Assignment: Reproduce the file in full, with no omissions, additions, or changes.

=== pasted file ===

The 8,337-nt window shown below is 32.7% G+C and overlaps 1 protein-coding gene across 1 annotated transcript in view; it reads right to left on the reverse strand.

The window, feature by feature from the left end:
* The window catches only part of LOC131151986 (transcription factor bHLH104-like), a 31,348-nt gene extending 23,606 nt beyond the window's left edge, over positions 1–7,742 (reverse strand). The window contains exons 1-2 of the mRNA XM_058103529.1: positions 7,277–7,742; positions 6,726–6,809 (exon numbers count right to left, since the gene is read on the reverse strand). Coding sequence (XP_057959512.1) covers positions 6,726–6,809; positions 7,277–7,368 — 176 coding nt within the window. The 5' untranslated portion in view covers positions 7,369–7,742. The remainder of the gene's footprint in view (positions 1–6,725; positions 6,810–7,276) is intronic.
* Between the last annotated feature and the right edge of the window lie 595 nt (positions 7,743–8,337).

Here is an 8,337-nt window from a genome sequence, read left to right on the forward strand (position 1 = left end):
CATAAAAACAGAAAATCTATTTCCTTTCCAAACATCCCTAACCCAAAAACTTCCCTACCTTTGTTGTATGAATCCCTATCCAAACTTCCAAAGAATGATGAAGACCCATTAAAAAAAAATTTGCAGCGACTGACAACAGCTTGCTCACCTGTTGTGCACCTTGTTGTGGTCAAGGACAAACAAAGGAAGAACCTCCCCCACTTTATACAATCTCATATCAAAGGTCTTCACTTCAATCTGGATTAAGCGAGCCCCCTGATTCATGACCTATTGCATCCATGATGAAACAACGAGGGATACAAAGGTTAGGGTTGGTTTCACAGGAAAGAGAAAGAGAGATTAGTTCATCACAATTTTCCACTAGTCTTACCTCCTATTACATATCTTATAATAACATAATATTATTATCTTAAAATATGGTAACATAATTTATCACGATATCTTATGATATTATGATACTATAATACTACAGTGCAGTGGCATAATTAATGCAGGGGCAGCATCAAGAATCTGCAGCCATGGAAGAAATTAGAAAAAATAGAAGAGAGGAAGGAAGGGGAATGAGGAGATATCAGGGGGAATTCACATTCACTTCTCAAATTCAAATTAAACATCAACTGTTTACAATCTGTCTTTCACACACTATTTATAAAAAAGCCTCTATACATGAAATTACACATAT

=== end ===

The 8,337-nt window shown below is 32.7% G+C and overlaps 1 protein-coding gene across 1 annotated transcript in view; it reads right to left on the reverse strand.

The window, feature by feature from the left end:
* The window catches only part of LOC131151986 (transcription factor bHLH104-like), a 31,348-nt gene extending 23,606 nt beyond the window's left edge, over positions 1–7,742 (reverse strand). The window contains exons 1-2 of the mRNA XM_058103529.1: positions 7,277–7,742; positions 6,726–6,809 (exon numbers count right to left, since the gene is read on the reverse strand). Coding sequence (XP_057959512.1) covers positions 6,726–6,809; positions 7,277–7,368 — 176 coding nt within the window. The 5' untranslated portion in view covers positions 7,369–7,742. The remainder of the gene's footprint in view (positions 1–6,725; positions 6,810–7,276) is intronic.
* Between the last annotated feature and the right edge of the window lie 595 nt (positions 7,743–8,337).

Here is an 8,337-nt window from a genome sequence, read left to right on the forward strand (position 1 = left end):
CATAAAAACAGAAAATCTATTTCCTTTCCAAACATCCCTAACCCAAAAACTTCCCTACCTTTGTTGTATGAATCCCTATCCAAACTTCCAAAGAATGATGAAGACCCATTAAAAAAAAATTTGCAGCGACTGACAACAGCTTGCTCACCTGTTGTGCACCTTGTTGTGGTCAAGGACAAACAAAGGAAGAACCTCCCCCACTTTATACAATCTCATATCAAAGGTCTTCACTTCAATCTGGATTAAGCGAGCCCCCTGATTCATGACCTATTGCATCCATGATGAAACAACGAGGGATACAAAGGTTAGGGTTGGTTTCACAGGAAAGAGAAAGAGAGATTAGTTCATCACAATTTTCCACTAGTCTTACCTCCTATTACATATCTTATAATAACATAATATTATTATCTTAAAATATGGTAACATAATTTATCACGATATCTTATGATATTATGATACTATAATACTACAGTGCAGTGGCATAATTAATGCAGGGGCAGCATCAAGAATCTGCAGCCATGGAAGAAATTAGAAAAAATAGAAGAGAGGAAGGAAGGGGAATGAGGAGATATCAGGGGGAATTCACATTCACTTCTCAAATTCAAATTAAACATCAACTGTTTACAATCTGTCTTTCACACACTATTTATAAAAAAGCCTCTATACATGAAATTACACATAT